To Give or Take? The life cycle of digital lenders in Nigeria
Customer deposits may become the game changer
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Fairmoney and Carbon (Formerly Paylater), two of Nigeria’s more recognisable digital lenders have transitioned into full-fledged digital banks. In the early days, Fairmoney and Paylater focused almost exclusively on lending, with consumer deposits taking a back seat. Because only 2% of Nigerians got bank loans in 2020, providing quick uncollateralized loans to customers was an instant hit. As these companies scale, the high cost of capital risk and customer acquisition costs are causing them to accelerate the transition into digital banking and significantly reduce their cost of capital.
Fairmoney grew 1200%, from 100K users in 2017 to 1.3M users in 2021, processing 6.5M loan applications within the same period. Carbon had equally impressive numbers, reaching 2.2M customers in 2019. This growth is important because in the lending space, increasing your customers also means growing your loan book. So while these companies were giving banks a run for their money in retail lending, one crucial differentiator was that most of their lending didn’t come from customer deposits, but from investor money and debt. While digital banks can borrow cheaply from Development Finance Institutions (DFIs), it still doesn’t compare to having access to low-cost deposits—think monies in savings and current accounts. In the end, it’s a tale as old as time: no matter how carefully you arrange your financing, nothing beats lending from customer deposits.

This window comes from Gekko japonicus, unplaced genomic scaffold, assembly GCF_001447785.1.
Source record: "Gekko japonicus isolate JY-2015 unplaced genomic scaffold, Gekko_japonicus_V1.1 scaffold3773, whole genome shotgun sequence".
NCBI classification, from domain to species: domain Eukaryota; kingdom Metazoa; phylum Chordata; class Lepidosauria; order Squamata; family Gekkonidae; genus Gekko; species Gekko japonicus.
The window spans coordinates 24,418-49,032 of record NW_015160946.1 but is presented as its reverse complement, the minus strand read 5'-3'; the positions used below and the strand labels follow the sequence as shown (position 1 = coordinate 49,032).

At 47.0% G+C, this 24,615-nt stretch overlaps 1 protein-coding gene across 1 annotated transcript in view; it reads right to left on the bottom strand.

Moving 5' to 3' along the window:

What do you do when your cost of financing is high? Focus on keeping default rates low. It sounds simple at first, but digital lenders soon find that lending to people you don’t have a tonne of data on is tricky. So they often have to spend a few years refining their lending decisions. Of course, their traditional counterparts that have a ton of data points are certainly not in a hurry to share. Refining loan decisions and managing a high cost of capital over the years may have made digital lenders pickier. It has also made digital lenders stagger their loans—customers are often asked to take out small loans ranging from N10-20k before they can access bigger loans.
Another question worth asking is how much it costs digital lenders to acquire these customers. Different companies measure it differently but most digital lenders prefer to use a metric called Cost Per Loan, which takes the rejection rate and the number of loans it rejects into consideration. In reality, Customer Acquisition Cost sits around $11-$12 dollars.
While digital lenders have improved their loan decisions and customer acquisition cost over the years, there are no perfect decision systems, so the inherent risks of retail loans are still priced into the interest rates anyway. These relatively high-interest rates also serve as a shock absorber of sorts for the inevitable defaults. It is why some analysts argue that these are subprime loans. The thinking is something like this: if digital banks have figured out their lending decisions, it would reflect in cheaper interest rates. But that’s neither here nor there—after all, they are providing services to a willing buyer.